The intrepid commandos settled comfortably deep into Haddesley Hall’s undergrowth. Both of them had found ski masks, a little on the big side perhaps. They were carrying backpacks. Captain Oscott was armed with a stick, masquerading as an assault rifle, and Captain Macavoy had an expensive digital camera that had been left around the cottage lounge and obviously therefore belonged to anyone who might care to pick it up.
Mattie had been nervous about going into the Hall grounds again, but Damien had reasoned that James had got his arse kicked good by his dad so he wouldn’t come near them, even if he saw them. Having decided they were SAS commandos, they had taken some spy shots, which currently amounted to three pictures of Damien’s finger and four of Mattie peeing. It had caused them great amusement when they had viewed their artistry. But now they had settled into an observation post they had constructed by bending small branches and ripping up a damp old cardboard box.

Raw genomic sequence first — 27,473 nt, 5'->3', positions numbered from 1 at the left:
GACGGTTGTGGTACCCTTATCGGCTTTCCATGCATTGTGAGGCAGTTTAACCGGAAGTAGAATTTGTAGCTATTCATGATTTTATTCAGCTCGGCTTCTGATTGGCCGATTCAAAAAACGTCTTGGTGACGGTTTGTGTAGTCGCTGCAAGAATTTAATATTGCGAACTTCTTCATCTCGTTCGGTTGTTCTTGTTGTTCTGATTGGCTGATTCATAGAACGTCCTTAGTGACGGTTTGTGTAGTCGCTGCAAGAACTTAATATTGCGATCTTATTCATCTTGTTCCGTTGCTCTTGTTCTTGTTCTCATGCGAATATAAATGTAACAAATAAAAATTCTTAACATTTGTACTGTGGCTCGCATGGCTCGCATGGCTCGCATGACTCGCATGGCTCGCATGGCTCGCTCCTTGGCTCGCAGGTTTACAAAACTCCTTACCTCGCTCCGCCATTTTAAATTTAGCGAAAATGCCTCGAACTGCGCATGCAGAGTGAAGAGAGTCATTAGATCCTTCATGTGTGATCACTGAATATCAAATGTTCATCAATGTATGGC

‘When you goin’ home to … where is it you live, Mattie?’
‘Cranwell. Gotta be back there to start school in a couple weeks. Where are you goin’ to school, Daim?’
‘Goin’ to the village school at Castringham, Dad said. Wass school like?’
‘S alright. Boring a lot of the time. But my teacher next year’s Miss Allen. She’s cool. My old teacher juss asked girls things. Hated the boys.’
‘They only got three teachers at Castringham. I get Miss Williamson. I met her. She comes to the garden centre a lot wiv her bloke. I had to smile at her and be nice, or Nathan said he’d hold me upside down in the garden gnome pond.’
Mattie chortled at the idea, then smothered the noise as adult male voices reached them. They ducked right down. Their hide was on a corner of the woodland with a fine view of the Hall and lake on one side and, on the other, an overgrown and disused drive that once led to the east lodge.
Damien hissed into Mattie’s ear, ‘Iss that fooker James.’
‘Keep your head down,’ Mattie hissed back.
‘Wass he doin’?’